Following a brutal hit on a rival mob boss, Yakuza hitman Takashi Tachibana (Ryo Ishibashi) is released from a ten year prison sentence. He is welcomed back to his former group to work with a fresh-faced new associate named Yuji (Kazuhiko Kanayama), who looks up to the older man for his role in taking out the top of the Hokushin Family. Tachibana is rewarded with a prositute named Yuki (Asami Sawaki), whom he forms an attachment too. As the group begin to get involved in drugs and a gang war with another faction, Tachibana begins to question his life and whether or not he would be happier leaving to be with Yuki.

“Another Lonely Hitman”, based on the novel by Yukio Yamanouchi and directed by Rokuro Mochizuki, is a gangster film that focusses on the aftermath of such a bloody lifestyle. From the brutal opening assassination, complete with blood and brains leaking out of the victims head, we cut to Tachibana’s post-jail attempts at redemption and rediscovery of who he is. From here the film follows two threads: the first of Tachibana’s blossoming relationship with Yuki, whose joie de vivre stands in stark contrast to the grim, remorseful Tachibana; and the second of Tachibana’s gang becoming embroiled in another turf war with a rival faction. The romantic drama and crime thriller plots run in parallel and provide plenty of action and emotion. Ryo Ishibashi gives a great central performance as the former hitman who is beginning to question his choices; while Asami Sawaki’s Yuki is entertaining as a lively, carefree call girl. Their relationship is the heart of the film and you really root for them to make it out of the world of drugs and violence that typify the yakuza lifestyle. The soundtrack by Kazutoki Umezu features a mix of sultry brass and ominous piano, again highlighting the dualistic nature of the story, striving for beauty in an ugly world.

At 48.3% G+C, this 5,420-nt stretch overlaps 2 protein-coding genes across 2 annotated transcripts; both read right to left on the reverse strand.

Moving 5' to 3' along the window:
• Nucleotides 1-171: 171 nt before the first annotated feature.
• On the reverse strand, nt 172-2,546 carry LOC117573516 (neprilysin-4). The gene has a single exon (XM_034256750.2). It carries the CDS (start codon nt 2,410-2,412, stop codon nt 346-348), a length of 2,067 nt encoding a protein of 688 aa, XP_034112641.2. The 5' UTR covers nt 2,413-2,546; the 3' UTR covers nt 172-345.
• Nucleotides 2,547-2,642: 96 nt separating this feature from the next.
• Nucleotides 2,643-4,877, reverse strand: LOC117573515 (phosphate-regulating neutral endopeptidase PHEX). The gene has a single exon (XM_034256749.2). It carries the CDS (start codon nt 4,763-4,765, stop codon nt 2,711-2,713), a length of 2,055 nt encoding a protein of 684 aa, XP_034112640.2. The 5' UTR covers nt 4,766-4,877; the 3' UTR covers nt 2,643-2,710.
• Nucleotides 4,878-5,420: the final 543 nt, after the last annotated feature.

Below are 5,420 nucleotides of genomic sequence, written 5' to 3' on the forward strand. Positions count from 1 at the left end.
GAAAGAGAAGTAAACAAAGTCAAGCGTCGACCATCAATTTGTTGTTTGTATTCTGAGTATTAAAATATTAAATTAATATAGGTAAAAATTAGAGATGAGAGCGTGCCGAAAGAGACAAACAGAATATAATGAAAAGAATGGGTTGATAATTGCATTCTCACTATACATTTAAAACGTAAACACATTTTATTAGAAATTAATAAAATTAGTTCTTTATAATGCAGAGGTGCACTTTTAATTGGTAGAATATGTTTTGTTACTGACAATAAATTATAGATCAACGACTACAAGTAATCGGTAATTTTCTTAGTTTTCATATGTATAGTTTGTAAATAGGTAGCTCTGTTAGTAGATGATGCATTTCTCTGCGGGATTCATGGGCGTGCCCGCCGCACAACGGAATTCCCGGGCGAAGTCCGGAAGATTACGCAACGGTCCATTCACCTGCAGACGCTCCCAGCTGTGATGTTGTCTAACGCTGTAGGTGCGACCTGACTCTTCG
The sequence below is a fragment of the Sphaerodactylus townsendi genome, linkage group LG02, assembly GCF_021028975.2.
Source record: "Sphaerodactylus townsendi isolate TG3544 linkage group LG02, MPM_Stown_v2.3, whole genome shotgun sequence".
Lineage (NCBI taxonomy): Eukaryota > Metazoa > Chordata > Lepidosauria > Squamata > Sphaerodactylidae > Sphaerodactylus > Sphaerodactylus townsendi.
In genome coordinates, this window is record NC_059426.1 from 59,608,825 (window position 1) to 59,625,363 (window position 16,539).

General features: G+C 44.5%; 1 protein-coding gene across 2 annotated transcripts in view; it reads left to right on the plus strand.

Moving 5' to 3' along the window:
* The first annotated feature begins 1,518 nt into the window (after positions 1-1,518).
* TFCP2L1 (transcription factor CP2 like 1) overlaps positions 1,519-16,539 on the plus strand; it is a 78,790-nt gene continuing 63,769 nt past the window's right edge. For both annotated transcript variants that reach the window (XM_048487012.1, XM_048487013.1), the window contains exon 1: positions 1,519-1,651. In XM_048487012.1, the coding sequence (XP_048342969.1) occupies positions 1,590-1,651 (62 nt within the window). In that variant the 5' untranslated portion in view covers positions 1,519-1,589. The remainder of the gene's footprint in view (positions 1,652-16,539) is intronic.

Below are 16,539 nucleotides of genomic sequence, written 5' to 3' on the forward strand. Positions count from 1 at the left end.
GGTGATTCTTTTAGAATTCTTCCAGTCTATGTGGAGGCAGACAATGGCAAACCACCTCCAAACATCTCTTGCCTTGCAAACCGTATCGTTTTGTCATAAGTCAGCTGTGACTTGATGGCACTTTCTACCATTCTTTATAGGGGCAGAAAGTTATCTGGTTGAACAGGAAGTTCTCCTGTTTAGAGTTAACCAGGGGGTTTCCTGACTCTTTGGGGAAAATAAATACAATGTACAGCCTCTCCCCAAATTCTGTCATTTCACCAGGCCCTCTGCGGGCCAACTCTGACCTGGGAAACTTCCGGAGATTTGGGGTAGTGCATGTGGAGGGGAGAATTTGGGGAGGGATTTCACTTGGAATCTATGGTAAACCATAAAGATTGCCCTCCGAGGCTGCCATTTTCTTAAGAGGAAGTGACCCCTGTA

The film’s character-driven drama, as Tachibana tries to make a choice between returning to his previous life of drugs and murder; or striking out on a new path, provides some great moments as his two world (of love and hate) collide. The yakuza are shown as shallow, incompetent, avaricious and short-tempered, with a sub-plot involving Tachibana’s superior Mizohashi (Toshiyuki Kitami) attempting to create a golf resort with a local politician. While Tachibana seems calm and collected, the other yakuza are childlike in their sadistic aggression. It is shown that Tachibana took heroin before performing his hit for the gang, the suggestion perhaps being that he required that lack of self-restraint to carry it out. The drug becomes emblematic of the filthy world of crime, while he dreams of a pure existence and escape with Yuki. Another symbolic element to the film is Tachibana’s impotence with Yuki, that seemingly ends when he makes his decision to break with the yakuza. Again, it suggests he is unable to enjoy genuine pleasure while trapped in the make-believe hardman world of the criminal gang. We also have a running visual metaphor of fish and ocean life that Tachibana watches in his hotel room. Later Yuki is forced to make a jigsaw of an ocean scene. As the two make their escape attempt at the end of the film, it is no coincidence then that it is by a harbour; with the open sea promising freedom from the tawdry iniquities of human society. An emotionally charged Yakuza film about crime and redemption, with strong central performances from Ishibashi and Sawaki.

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